There had been reports that the man was wearing an explosive device, Mr. Basu said, but the police determined that it was “a hoax explosive device” strapped to his body.
“What’s remarkable about the images we’ve seen is the breathtaking heroism of members of the public who literally ran toward danger, not knowing what confronted them,” said Mayor Sadiq Khan of London. It was not clear if the passers-by saw the phony device and decided to tackle the man anyway.
On Friday evening, the police reported that two people died after being stabbed, and that three others had been injured.
The Metropolitan Police said that around 2 p.m., they responded to reports of a knife attack in Fishmongers’ Hall, a grand Greek Revival building that sits just at the north end of London Bridge and is often used for events. On Friday, a criminal justice group whose members are former Cambridge University academics was meeting there.
“The circumstances, as we currently understand them, are that the attacker attended an event earlier on Friday afternoon at Fishmonger’s Hall called ‘Learning Together,’” said Mr. Basu, the assistant police commissioner, in a statement early Saturday morning. “We believe that the attack began inside before he left the building and proceeded onto London Bridge, where he was detained and subsequently confronted and shot by armed officers.”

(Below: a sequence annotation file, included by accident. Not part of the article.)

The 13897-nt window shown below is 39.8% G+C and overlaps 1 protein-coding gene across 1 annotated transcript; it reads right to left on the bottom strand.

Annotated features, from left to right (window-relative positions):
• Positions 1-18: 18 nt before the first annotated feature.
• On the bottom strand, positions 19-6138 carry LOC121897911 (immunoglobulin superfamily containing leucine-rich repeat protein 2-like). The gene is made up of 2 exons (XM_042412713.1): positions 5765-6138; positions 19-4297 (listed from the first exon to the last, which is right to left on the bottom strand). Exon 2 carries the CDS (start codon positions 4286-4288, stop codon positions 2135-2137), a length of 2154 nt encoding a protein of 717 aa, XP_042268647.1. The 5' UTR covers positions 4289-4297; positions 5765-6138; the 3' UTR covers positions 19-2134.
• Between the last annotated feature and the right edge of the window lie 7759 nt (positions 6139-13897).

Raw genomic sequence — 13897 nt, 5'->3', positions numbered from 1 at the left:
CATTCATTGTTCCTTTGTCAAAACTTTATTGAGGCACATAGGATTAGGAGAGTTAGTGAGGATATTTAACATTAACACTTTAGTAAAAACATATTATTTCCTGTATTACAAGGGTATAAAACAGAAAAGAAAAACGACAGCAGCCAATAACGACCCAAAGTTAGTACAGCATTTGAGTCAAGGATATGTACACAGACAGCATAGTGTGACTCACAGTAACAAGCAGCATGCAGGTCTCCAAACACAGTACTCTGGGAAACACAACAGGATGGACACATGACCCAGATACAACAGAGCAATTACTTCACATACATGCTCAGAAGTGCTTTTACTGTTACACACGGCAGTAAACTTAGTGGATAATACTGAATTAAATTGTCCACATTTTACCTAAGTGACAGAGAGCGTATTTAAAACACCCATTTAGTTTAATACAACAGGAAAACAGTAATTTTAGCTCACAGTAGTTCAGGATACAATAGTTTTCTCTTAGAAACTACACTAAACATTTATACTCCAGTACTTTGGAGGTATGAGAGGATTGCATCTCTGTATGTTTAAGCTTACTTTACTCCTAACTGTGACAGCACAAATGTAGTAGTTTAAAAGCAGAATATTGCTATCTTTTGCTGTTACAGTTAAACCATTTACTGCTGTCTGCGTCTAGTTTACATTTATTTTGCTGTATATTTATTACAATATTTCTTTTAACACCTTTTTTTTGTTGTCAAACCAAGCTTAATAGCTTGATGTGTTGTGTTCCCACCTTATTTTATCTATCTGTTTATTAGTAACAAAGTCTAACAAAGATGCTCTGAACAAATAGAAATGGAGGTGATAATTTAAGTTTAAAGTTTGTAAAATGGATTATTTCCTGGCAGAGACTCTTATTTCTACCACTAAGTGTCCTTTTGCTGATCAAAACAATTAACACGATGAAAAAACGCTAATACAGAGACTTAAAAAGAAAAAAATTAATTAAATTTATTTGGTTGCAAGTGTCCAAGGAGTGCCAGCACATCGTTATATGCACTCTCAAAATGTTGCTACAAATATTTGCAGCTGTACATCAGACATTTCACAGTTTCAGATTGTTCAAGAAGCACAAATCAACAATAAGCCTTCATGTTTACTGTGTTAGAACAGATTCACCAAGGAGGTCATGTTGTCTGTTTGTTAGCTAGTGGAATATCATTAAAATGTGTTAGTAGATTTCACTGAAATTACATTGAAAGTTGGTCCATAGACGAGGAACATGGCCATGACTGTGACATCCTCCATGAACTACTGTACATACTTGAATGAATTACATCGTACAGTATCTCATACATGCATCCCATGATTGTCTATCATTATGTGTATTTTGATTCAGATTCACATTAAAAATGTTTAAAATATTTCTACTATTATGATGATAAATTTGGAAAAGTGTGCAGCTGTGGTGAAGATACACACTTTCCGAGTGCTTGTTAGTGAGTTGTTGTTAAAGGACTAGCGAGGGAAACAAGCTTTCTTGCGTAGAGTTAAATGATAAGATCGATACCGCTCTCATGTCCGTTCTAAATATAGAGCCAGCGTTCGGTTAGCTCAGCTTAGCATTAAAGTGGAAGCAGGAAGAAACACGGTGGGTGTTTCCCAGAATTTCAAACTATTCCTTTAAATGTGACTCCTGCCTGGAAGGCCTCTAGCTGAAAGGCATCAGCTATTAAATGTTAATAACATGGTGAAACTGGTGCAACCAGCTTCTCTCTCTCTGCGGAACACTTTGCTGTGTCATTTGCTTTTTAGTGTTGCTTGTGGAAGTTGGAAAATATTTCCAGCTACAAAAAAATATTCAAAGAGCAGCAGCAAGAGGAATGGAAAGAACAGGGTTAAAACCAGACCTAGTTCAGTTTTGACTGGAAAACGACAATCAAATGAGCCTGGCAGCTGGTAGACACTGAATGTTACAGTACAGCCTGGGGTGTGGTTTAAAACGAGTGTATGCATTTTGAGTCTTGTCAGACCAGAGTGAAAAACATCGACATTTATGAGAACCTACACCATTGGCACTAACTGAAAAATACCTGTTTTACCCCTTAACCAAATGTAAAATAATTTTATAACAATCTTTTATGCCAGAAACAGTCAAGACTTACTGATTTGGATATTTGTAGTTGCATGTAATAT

A woman who said she was in the hall described an almost surreal scene, posting on Twitter that after the attack began, another man grabbed a five-foot-long narwhal tusk from the wall and used it to confront the attacker.
Later, on the bridge, as the crowd was trying to subdue the assailant, bystanders captured images of a man standing with a long white pole, which the woman in the hall, Amy Coop, said was the narwhal tusk.